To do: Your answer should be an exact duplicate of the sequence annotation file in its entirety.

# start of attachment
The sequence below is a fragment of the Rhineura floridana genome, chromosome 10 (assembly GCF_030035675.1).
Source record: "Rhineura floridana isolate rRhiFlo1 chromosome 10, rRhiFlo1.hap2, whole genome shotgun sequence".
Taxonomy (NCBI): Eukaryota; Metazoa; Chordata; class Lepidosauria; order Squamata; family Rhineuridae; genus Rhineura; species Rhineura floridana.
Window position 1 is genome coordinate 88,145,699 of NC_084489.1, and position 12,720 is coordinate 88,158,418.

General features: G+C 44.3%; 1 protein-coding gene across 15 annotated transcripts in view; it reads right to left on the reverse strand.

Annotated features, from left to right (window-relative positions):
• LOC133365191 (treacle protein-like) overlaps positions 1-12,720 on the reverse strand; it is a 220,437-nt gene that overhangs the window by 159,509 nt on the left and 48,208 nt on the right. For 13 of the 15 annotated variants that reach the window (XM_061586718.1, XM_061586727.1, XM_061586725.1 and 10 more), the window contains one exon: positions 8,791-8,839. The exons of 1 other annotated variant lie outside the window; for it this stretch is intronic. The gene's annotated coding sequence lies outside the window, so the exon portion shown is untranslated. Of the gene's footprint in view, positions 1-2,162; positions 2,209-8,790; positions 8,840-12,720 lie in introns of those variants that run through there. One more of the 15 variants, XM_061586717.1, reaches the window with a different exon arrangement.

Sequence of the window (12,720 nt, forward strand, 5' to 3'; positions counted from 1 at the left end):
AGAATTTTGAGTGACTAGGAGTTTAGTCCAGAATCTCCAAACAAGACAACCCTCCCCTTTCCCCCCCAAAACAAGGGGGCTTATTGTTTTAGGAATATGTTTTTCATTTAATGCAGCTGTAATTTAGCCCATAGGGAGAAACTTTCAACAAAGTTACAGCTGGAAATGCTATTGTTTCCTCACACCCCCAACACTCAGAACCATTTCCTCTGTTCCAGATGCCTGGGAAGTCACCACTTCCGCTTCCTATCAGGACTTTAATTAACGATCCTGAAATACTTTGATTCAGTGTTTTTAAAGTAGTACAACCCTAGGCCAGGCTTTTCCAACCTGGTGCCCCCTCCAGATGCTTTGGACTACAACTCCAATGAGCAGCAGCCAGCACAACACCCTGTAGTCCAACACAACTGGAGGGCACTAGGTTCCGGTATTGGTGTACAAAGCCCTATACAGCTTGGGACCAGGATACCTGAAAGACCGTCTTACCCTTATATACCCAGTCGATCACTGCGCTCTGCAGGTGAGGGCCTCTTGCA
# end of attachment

The sequence below is a fragment of the Rhineura floridana genome, chromosome 10 (assembly GCF_030035675.1).
Source record: "Rhineura floridana isolate rRhiFlo1 chromosome 10, rRhiFlo1.hap2, whole genome shotgun sequence".
Taxonomy (NCBI): Eukaryota; Metazoa; Chordata; class Lepidosauria; order Squamata; family Rhineuridae; genus Rhineura; species Rhineura floridana.
Window position 1 is genome coordinate 88,145,699 of NC_084489.1, and position 12,720 is coordinate 88,158,418.

General features: G+C 44.3%; 1 protein-coding gene across 15 annotated transcripts in view; it reads right to left on the reverse strand.

Annotated features, from left to right (window-relative positions):
• LOC133365191 (treacle protein-like) overlaps positions 1-12,720 on the reverse strand; it is a 220,437-nt gene that overhangs the window by 159,509 nt on the left and 48,208 nt on the right. For 13 of the 15 annotated variants that reach the window (XM_061586718.1, XM_061586727.1, XM_061586725.1 and 10 more), the window contains one exon: positions 8,791-8,839. The exons of 1 other annotated variant lie outside the window; for it this stretch is intronic. The gene's annotated coding sequence lies outside the window, so the exon portion shown is untranslated. Of the gene's footprint in view, positions 1-2,162; positions 2,209-8,790; positions 8,840-12,720 lie in introns of those variants that run through there. One more of the 15 variants, XM_061586717.1, reaches the window with a different exon arrangement.

Sequence of the window (12,720 nt, forward strand, 5' to 3'; positions counted from 1 at the left end):
AGAATTTTGAGTGACTAGGAGTTTAGTCCAGAATCTCCAAACAAGACAACCCTCCCCTTTCCCCCCCAAAACAAGGGGGCTTATTGTTTTAGGAATATGTTTTTCATTTAATGCAGCTGTAATTTAGCCCATAGGGAGAAACTTTCAACAAAGTTACAGCTGGAAATGCTATTGTTTCCTCACACCCCCAACACTCAGAACCATTTCCTCTGTTCCAGATGCCTGGGAAGTCACCACTTCCGCTTCCTATCAGGACTTTAATTAACGATCCTGAAATACTTTGATTCAGTGTTTTTAAAGTAGTACAACCCTAGGCCAGGCTTTTCCAACCTGGTGCCCCCTCCAGATGCTTTGGACTACAACTCCAATGAGCAGCAGCCAGCACAACACCCTGTAGTCCAACACAACTGGAGGGCACTAGGTTCCGGTATTGGTGTACAAAGCCCTATACAGCTTGGGACCAGGATACCTGAAAGACCGTCTTACCCTTATATACCCAGTCGATCACTGCGCTCTGCAGGTGAGGGCCTCTTGCA